Philip's Kenya Blog - Saturday (Last Day)

Just a few words about the last day in Kenya before I embarked on the all night journey home. It was lovely to get up a little later on Saturday, with nothing to prepare. We left the Mission to Seamen at about 10, with Moses’s whole family, so 7 of us in the car. (Very good car.) We took the ferry from Mombasa Island to the mainland and drove a few miles to a place called Ukunda. You can find it easily on google maps. We visited Christmas and his family in his vicarage and church. Just two weeks ago, on Sunday 3rd, the two armed guards at the gate of the compound were shot dead with their own weapons - possibly terrorism, more likely gangsters wanting the weapons. The service was in full flo

Philip's Kenya Blog - Friday

Just two morning sessions today. We spent most of the time looking at how you get from understanding a passage to preaching a sermon - things like stating and explaining your teaching points, getting the big idea of your passage across, illustrating and applying, getting and keeping people’s attention, etc. It was great fun. This is the most engaged and responsive group I’ve worked with over the four times I’ve done this sorts of workshops in Africa. Probably some of that is down to the fact that this is a city and they are a more educated group. But it is also because there is much that is healthy and good in the Anglican Church of Kenya. One of the sharpest men told me that I’ve been doing

Philip's Kenya Blog - Thursday

First session this morning was the medical doctor again. Good stuff, and a nice humorous light touch, but quite hard going at just under two hours without a break. Then I taught a Bible overview and we managed to get from Genesis to Kings by lunch. Lunch was . . . heavy. Their staple food is called (I think) Ugali, or something like that. It’s a slab of maize stodge - I imagine you’d get something similar by mixing cornflour with a little boiling water. Hard going, but the Kenyans love it. After lunch we rushed through Kings to Malachi, then I preached from Mark 10 and the little children and the rich young man: “Those who come to Jesus with nothing go away with everything” and “those who co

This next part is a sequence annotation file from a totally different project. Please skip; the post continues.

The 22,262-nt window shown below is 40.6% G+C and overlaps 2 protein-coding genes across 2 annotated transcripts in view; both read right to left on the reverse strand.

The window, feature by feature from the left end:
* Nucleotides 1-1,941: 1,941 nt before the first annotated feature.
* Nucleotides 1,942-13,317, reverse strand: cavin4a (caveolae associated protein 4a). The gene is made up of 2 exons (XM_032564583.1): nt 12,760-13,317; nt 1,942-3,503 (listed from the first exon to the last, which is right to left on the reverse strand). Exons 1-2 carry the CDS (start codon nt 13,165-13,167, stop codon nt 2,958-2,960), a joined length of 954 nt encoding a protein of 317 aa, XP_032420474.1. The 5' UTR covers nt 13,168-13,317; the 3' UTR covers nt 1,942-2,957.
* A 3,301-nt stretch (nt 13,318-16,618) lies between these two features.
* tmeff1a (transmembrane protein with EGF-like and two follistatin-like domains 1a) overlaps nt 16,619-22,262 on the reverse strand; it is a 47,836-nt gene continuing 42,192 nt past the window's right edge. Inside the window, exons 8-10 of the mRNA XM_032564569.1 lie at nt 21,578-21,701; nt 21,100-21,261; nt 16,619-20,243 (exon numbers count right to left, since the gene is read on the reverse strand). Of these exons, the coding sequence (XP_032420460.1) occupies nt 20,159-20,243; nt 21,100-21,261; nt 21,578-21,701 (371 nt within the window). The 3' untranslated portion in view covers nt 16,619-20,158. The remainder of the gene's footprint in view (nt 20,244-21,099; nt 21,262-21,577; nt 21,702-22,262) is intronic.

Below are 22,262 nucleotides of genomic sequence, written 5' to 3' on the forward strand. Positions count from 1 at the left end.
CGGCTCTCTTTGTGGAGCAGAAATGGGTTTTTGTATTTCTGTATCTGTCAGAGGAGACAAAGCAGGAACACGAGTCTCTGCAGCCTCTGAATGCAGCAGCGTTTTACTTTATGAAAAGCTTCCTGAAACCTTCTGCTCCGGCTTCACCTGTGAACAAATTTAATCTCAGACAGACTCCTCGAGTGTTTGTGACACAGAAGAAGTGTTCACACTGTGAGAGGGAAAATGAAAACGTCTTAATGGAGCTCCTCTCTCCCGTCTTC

Philip's Kenya Blog - Wednesday

Sorry to hear about the weather in England. Normally such weather is reserved for my summer holidays. It does sound even more special than usual. Here it’s about 27 degrees every day - pretty perfect, really. It’s been quite cloudy, but bright times too. Today I managed to fit in a swim in the centre’s pool - lovely to feel a whole day wash off you. I did four lengths, which for me is very keen and impressive. Yes, it’s tough here. Today’s pattern very similar to yesterday’s. Lovely opening exposition of Mark 6:34 from Jonathan: What did Jesus see? People as sheep needing a shepherd. (So who is the shepherd? Jesus, of course.) What did Jesus feel? Compassion (in contrast to the disciples). W

Philip's Kenya Blog - Tuesday

I’m told this is becoming a blog. I believe that counts as promotion. Thanks again for lovely messages and news - really nice to feel in touch from 4000 miles away. So great to know you’re praying for me. It’s wonderful to feel well supported. Today another really positive and encouraging day. Timetable today: up early to prepare; breakfast at 8; walk to the centre for 9 and opening devotions with an excellent short exposition on Romans 12:1-2 from a local vicar and wonderful singing of ‘Just as I am’; teach and preach with a 30 min break from about 9.30 to 1; lunch; 2.15 to 3.30ish a rather grim talk on ‘Anglicanism’ from another Mzungu in Mombasa; then our host takes us to visit Fort Jesus

Philip's Kenya Blog - Monday

Just a short one today - don’t want you getting bored. Thanks for messages received. So encouraging, thank you for loving and praying for me, and glad Sunday was good at home. My Bible reading this morning was Isaiah 44. It really is a stunning piece of writing. Teaching started today. Timing and attendance were remarkably good by African standards. By the end of lunch we were running only one hour late. Very few wandered away during the sessions. I told them it was Kenya one Uganda nil! The venue is good. Too much food - the 5:2 diet clearly won’t work here. I have somewhat less teaching time than I expected, but I’ll just go with the flow and we’ll do what we can. It is a good group - ab

Philip's Kenya Blog - Sunday

Sunday evening, bed beckoning. Saturday we were shown round some of Mombasa. The best and most moving moment was seeing the memorial to Johann Ludwig Krapf and his family’s graves. Krapf was a German (Mennonite?) Christian who was sent to Kenya’s east coast by CMS in 1944. A brilliant linguist, he gave the country its first Swahili dictionary and Bible. There were no Christians here and he started from scratch, preaching the gospel and freeing slaves from the Arabs. Within six months he had buried his wife and 12-year-old daughter, but he simply trusted the Lord and persevered. He was the first white man to see Mount Kenya and Kilimanjaro. (They didn’t believe him back home!) You feel that A

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